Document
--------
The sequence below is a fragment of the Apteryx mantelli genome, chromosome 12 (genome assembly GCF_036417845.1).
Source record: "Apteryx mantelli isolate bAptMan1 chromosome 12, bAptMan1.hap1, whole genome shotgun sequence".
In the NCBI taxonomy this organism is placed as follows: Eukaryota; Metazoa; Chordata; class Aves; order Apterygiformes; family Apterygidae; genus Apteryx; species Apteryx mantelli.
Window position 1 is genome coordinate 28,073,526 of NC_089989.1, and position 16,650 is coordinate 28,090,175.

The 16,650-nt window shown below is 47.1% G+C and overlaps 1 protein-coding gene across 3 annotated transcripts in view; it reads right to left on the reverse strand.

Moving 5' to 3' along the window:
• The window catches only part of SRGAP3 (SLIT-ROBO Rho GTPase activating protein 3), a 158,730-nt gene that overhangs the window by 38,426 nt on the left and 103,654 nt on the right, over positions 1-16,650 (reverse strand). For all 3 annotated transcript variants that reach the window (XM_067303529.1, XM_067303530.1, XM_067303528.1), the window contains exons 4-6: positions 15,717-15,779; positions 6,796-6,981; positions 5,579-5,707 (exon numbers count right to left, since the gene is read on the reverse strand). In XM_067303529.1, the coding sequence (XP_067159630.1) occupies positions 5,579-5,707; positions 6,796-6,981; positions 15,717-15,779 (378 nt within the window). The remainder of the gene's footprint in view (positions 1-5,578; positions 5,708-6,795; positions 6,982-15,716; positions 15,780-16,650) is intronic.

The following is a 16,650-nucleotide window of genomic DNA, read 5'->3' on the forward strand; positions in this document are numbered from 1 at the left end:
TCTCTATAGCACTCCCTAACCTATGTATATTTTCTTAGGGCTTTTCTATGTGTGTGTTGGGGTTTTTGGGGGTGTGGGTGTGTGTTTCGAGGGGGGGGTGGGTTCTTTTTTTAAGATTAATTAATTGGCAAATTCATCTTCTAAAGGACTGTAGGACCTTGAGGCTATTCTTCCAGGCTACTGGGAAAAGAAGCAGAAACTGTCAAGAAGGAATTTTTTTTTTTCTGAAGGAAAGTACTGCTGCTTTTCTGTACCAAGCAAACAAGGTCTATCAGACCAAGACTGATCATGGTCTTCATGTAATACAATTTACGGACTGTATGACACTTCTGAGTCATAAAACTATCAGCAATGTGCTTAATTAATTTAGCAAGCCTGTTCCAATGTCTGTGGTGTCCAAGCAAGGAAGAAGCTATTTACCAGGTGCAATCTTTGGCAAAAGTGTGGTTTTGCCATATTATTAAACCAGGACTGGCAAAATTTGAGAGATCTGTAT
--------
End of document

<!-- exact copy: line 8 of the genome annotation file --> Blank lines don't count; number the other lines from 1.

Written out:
The following is a 16,650-nucleotide window of genomic DNA, read 5'->3' on the forward strand; positions in this document are numbered from 1 at the left end: